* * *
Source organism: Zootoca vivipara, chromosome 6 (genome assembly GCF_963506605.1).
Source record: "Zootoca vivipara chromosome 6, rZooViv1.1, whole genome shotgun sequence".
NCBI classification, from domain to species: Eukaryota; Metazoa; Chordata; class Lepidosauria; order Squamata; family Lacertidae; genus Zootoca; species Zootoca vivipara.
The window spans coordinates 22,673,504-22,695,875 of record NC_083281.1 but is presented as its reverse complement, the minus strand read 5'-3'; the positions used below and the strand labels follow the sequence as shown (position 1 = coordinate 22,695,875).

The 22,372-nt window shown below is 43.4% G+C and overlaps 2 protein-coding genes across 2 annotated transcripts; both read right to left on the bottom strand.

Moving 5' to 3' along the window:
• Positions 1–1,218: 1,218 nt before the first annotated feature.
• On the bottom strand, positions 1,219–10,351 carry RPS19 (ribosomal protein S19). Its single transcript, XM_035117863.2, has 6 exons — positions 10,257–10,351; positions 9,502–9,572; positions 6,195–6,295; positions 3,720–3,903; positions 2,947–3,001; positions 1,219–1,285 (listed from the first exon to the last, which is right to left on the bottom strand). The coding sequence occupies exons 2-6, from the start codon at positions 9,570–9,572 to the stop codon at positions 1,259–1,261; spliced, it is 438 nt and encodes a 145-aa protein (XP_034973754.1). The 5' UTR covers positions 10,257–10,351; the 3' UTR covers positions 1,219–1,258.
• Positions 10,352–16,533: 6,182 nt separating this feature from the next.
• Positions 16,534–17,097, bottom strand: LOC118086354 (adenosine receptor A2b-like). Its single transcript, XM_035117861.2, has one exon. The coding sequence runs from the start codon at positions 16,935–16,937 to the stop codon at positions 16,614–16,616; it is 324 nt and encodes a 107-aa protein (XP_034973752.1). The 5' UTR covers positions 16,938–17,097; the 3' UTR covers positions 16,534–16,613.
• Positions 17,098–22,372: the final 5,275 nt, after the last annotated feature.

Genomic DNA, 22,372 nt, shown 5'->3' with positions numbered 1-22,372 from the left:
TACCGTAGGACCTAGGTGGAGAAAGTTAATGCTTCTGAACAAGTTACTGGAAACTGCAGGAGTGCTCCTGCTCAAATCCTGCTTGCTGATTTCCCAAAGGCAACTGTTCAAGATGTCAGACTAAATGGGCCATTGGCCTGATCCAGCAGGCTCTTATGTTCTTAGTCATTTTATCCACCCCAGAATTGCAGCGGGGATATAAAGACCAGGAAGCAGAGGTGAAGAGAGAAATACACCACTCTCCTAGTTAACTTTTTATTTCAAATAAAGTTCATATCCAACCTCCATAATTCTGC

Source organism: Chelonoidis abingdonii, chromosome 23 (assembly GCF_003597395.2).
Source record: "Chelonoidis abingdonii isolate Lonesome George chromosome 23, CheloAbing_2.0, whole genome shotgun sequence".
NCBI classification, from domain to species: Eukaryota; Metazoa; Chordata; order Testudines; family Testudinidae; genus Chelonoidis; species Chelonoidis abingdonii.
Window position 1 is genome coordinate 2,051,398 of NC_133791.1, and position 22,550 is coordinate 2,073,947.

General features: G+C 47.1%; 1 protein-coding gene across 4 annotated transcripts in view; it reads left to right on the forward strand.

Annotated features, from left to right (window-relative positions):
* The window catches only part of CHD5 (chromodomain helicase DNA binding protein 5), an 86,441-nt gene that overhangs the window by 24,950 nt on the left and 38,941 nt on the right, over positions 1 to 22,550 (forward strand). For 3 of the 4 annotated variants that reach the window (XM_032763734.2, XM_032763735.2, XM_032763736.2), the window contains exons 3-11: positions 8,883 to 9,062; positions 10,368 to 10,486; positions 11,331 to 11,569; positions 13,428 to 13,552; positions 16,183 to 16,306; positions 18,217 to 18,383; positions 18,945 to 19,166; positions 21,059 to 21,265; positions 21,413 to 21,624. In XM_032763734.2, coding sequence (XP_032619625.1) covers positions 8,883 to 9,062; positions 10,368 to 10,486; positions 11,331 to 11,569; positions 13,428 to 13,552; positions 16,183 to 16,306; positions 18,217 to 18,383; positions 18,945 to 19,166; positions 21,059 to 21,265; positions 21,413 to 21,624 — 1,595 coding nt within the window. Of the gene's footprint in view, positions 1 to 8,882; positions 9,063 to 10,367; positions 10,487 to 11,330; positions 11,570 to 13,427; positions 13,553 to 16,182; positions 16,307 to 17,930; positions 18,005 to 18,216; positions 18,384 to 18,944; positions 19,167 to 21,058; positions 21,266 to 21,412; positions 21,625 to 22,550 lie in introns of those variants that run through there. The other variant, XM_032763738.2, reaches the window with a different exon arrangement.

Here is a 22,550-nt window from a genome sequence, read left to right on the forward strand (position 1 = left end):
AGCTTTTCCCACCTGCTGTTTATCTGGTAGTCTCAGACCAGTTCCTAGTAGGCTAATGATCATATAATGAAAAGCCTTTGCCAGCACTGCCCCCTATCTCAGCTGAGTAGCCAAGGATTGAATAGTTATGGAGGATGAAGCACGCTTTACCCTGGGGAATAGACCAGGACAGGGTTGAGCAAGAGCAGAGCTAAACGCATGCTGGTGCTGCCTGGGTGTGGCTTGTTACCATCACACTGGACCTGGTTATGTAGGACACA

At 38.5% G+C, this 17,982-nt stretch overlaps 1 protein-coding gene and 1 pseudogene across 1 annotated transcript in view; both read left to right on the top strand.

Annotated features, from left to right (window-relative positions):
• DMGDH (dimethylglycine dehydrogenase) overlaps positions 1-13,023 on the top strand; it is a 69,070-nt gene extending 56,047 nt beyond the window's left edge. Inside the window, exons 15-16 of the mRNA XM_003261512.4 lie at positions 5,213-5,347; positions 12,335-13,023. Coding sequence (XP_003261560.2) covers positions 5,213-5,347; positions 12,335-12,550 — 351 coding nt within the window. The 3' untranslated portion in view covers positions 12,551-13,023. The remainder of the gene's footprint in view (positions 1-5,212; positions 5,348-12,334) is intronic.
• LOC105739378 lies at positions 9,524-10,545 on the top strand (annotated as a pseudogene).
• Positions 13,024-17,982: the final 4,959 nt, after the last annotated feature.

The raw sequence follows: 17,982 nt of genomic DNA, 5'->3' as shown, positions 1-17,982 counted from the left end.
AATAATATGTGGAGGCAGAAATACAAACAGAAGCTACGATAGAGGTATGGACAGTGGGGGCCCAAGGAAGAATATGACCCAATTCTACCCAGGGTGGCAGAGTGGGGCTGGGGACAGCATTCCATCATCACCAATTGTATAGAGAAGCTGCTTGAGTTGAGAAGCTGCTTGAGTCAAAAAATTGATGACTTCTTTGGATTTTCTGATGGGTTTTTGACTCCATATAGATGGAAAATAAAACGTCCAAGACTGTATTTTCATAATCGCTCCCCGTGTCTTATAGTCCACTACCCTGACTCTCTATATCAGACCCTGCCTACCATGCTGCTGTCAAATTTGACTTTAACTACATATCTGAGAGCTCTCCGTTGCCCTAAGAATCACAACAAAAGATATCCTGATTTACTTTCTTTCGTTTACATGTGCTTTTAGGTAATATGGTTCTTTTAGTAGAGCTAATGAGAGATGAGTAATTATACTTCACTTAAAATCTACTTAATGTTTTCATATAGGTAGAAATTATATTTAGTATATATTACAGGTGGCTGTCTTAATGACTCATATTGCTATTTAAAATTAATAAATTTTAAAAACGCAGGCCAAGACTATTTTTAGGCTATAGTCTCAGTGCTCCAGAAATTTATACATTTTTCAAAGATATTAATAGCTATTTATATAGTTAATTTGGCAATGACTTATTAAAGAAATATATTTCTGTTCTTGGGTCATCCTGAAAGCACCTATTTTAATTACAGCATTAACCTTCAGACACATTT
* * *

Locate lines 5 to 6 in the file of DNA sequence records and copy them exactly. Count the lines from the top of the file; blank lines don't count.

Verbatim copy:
The 22,372-nt window shown below is 43.4% G+C and overlaps 2 protein-coding genes across 2 annotated transcripts; both read right to left on the bottom strand.

Moving 5' to 3' along the window: